The Tueller Drill is a self-defense training exercise that addresses the reactionary gap, a concept related to the time it takes for an attacker to close the distance between themselves and a potential victim. The drill is named after Dennis Tueller, a now retired police officer who, in 1983, conducted research on the time it takes for an armed individual to respond to a threat from an attacker armed with an edged weapon, such as a knife.
The reactionary gap is important in self-defense and civilian training because it emphasizes the need to maintain a safe distance from potential threats to give individuals more time to respond effectively. It also underscores the importance of situational awareness, which involves being attentive to your surroundings and potential threats, so you can anticipate and respond to them more effectively.
In law enforcement and security contexts, officers are trained to maintain a reactionary gap to ensure their own safety while dealing with potentially dangerous individuals. This gap allows them to react to threats more efficiently and with appropriate force if necessary.
The Tueller Drill is designed to highlight the importance of maintaining distance and having a quick reaction when facing a potential threat. Here is how the drill works:
- The “attacker” starts at a distance of 21 feet from the “defender,” who is typically armed with a holstered firearm. This should also be practiced from concealment
- On the signal to start, the attacker charges or advances toward the defender with a fake weapon (rubber knife) in hand.
- The defender’s goal is to draw their firearm and engage the attacker before the attacker closes the 21-foot gap and simulates a lethal attack.
The Tueller Drill is used in self-defense and law enforcement training to illustrate that even at a relatively significant distance, an attacker with an edged weapon can close in quickly. It emphasizes the need for quick decision-making and reaction time when dealing with potential threats. In real-life situations, maintaining distance, situational awareness, and having a plan for self-defense are crucial for personal safety. The Tueller Drill serves as a valuable training tool for understanding the reactionary gap and the need for immediate response to a threat.
Although the phrase “21-foot Rule” was not ever used by Lt. Tueller in his 1983 studies, it was later coined the “21 Foot Rule.” His article talked about recognizing the danger zone, and about use of cover or at least obstacles to slow an attacker. Never should it be considered a rule. Lawyers may however use the 21- foot rule terminology in self-defense cases. Using Tueller’s research about reactionary time may help prove that there was an imminent threat to your life.
Keep in mind, this “Reactionary Gap Study” was intended for trained Law Enforcement. There were two main conclusions that can be contributed to Tueller’s research.
First, an attacker with a knife could cover 21 feet in about 1.5 seconds.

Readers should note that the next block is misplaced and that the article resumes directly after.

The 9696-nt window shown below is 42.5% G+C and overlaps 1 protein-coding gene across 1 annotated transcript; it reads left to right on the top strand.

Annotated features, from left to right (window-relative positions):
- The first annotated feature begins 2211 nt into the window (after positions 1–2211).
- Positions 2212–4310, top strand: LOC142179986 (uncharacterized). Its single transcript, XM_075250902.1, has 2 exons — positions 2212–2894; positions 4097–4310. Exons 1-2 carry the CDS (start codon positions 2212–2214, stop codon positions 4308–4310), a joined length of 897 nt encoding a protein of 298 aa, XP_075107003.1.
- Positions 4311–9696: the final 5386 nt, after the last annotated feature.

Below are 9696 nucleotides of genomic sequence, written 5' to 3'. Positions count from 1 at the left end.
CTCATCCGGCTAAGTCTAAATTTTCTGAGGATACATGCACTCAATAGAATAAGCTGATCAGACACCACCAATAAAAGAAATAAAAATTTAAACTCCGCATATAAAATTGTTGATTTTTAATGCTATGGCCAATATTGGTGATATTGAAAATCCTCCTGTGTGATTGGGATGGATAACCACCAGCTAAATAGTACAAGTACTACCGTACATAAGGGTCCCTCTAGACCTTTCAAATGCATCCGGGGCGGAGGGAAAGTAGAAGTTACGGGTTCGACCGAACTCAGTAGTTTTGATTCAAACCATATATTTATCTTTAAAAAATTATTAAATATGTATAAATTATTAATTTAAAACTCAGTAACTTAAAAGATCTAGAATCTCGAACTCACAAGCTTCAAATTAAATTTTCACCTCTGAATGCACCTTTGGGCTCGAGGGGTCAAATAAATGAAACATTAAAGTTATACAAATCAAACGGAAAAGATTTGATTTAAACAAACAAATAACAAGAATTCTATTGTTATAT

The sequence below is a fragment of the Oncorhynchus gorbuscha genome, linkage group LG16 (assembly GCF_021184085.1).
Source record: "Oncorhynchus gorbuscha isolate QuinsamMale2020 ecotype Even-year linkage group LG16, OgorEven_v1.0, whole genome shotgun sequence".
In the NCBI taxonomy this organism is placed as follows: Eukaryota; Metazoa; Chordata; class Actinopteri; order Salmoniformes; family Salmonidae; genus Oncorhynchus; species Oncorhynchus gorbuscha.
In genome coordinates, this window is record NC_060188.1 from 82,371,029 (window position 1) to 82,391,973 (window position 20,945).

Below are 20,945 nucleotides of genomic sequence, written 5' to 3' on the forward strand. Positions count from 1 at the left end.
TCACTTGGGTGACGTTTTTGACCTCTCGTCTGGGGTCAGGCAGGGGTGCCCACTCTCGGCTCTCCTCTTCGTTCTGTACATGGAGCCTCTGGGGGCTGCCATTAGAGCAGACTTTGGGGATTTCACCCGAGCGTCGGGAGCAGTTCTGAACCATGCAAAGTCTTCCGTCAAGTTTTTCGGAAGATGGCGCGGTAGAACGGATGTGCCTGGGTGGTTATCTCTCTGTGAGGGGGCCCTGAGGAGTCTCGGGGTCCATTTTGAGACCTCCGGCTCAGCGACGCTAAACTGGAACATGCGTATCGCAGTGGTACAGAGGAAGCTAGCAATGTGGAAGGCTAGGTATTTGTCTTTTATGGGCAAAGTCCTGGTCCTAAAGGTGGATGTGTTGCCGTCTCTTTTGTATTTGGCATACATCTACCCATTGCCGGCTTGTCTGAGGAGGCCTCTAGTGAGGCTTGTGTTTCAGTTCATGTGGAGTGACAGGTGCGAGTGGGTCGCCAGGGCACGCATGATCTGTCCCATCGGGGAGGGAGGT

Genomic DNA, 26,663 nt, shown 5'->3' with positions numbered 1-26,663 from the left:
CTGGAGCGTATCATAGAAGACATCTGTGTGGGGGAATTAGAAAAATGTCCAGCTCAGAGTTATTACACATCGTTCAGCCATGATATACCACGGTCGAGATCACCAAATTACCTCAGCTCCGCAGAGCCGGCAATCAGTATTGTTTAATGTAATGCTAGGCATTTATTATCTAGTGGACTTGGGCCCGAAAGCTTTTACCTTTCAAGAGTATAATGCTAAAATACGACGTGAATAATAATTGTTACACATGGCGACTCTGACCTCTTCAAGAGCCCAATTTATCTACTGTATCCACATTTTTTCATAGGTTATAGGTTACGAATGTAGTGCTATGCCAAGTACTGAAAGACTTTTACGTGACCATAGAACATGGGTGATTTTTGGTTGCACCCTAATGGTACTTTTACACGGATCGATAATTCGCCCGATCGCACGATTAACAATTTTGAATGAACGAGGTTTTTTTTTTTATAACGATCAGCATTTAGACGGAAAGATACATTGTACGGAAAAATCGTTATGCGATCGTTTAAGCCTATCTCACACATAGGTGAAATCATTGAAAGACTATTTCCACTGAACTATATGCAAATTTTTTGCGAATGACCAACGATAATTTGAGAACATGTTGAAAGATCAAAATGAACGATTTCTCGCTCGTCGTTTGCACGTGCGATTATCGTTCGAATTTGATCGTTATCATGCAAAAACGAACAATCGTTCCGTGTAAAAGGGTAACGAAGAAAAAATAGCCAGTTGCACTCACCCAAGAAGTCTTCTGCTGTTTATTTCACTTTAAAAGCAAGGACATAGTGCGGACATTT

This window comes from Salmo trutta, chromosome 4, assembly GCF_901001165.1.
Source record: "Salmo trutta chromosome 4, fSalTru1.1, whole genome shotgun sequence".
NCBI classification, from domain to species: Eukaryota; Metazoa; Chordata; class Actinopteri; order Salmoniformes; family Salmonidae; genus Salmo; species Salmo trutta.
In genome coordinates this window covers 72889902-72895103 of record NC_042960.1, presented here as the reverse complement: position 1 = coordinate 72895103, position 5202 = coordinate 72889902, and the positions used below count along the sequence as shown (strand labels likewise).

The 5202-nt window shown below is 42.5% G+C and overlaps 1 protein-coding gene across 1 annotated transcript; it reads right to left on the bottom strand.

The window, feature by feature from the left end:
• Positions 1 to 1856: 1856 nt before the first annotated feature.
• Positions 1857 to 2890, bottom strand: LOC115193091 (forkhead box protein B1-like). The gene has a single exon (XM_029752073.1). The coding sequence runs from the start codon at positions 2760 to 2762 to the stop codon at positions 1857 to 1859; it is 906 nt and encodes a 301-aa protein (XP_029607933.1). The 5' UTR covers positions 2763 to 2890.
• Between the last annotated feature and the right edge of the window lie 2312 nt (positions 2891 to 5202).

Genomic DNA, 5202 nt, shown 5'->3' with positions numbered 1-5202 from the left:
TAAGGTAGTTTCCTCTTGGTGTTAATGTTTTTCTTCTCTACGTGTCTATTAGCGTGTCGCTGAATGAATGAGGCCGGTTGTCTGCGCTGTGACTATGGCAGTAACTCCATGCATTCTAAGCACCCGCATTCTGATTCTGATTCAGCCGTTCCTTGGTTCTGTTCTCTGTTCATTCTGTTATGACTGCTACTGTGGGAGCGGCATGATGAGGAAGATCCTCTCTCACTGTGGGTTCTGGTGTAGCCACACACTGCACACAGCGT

Second, many trained law enforcement officers would be lucky to recognize a threat, unholster their sidearms, and successfully stop threats from being able to deliver blows with a knife in less than 1.5 seconds. This was quite a revelation at the time, and it changed the mindset of a lot of officers.
I hear the term “21-Foot Rule” and it is improperly stated as a threshold of a safe working distance from an attacker. A rule is made to be followed, let me be clear, this IS NOT a rule.
Removing the word “rule” would go a long way toward dispelling the myth. Tueller’s research did not create a new rule; you are not suddenly safer at 22 feet than you are at 20 feet. It is important to distinguish that Lt. Tueller developed a drill, not a standard.
So, what distance is Your Reactionary Gap?
How to find out what distance should your “Danger Zone” be from a potential threat? Based on the Tueller Drill many police agencies have now considered anything within 32-50 feet to be their “Danger Zone.”
So how do we gain time and distance? For starter, having a good sense of situational awareness. So how do you gain reaction time? Be aware of your immediate surroundings, people, and objects in your environment. This is crucial to be able to escape, avoid, and buy a few precious seconds to take cover and defend yourself.
In conclusion, the studies all show that neither law enforcement or the law-abiding citizen is bound by a 21-foot rule. The reactive gap principle needs to be properly trained and discussed in the context of facts and laws to appropriately capture the threat a victim faces in each specific instance. This then will determine your personal bubble. Concealed carriers need to continue to be taught the importance of moving off the X, and using cover along with target identification and acquisition. These are all concepts that any decent concealed carry fundamentals class should be covering in addition to local laws.
The Michigan Pistol Academy is located in Rochester Hills and Royal Oak, Michigan and is dedicated to providing comprehensive firearm training and education in the state of Michigan.